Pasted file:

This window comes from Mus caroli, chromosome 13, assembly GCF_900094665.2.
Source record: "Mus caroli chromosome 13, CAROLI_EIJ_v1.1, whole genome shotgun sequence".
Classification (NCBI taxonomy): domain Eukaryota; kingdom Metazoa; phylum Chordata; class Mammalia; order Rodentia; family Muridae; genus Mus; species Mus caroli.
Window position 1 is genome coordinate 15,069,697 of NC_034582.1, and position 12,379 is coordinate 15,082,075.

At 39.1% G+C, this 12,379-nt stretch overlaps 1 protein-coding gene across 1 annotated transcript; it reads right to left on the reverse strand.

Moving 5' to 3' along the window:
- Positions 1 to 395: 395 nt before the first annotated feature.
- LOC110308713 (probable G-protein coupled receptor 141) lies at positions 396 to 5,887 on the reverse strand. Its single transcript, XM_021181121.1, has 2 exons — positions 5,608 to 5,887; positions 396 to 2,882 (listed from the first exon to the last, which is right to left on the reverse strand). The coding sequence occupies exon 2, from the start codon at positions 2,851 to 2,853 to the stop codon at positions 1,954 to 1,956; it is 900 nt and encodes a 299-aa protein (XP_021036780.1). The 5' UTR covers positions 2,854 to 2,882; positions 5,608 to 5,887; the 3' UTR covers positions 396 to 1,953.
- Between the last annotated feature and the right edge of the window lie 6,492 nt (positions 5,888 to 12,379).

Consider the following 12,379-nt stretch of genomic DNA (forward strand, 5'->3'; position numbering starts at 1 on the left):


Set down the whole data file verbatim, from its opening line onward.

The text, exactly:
This window comes from Mus caroli, chromosome 13, assembly GCF_900094665.2.
Source record: "Mus caroli chromosome 13, CAROLI_EIJ_v1.1, whole genome shotgun sequence".
Classification (NCBI taxonomy): domain Eukaryota; kingdom Metazoa; phylum Chordata; class Mammalia; order Rodentia; family Muridae; genus Mus; species Mus caroli.
Window position 1 is genome coordinate 15,069,697 of NC_034582.1, and position 12,379 is coordinate 15,082,075.

At 39.1% G+C, this 12,379-nt stretch overlaps 1 protein-coding gene across 1 annotated transcript; it reads right to left on the reverse strand.

Moving 5' to 3' along the window:
- Positions 1 to 395: 395 nt before the first annotated feature.
- LOC110308713 (probable G-protein coupled receptor 141) lies at positions 396 to 5,887 on the reverse strand. Its single transcript, XM_021181121.1, has 2 exons — positions 5,608 to 5,887; positions 396 to 2,882 (listed from the first exon to the last, which is right to left on the reverse strand). The coding sequence occupies exon 2, from the start codon at positions 2,851 to 2,853 to the stop codon at positions 1,954 to 1,956; it is 900 nt and encodes a 299-aa protein (XP_021036780.1). The 5' UTR covers positions 2,854 to 2,882; positions 5,608 to 5,887; the 3' UTR covers positions 396 to 1,953.
- Between the last annotated feature and the right edge of the window lie 6,492 nt (positions 5,888 to 12,379).

Consider the following 12,379-nt stretch of genomic DNA (forward strand, 5'->3'; position numbering starts at 1 on the left):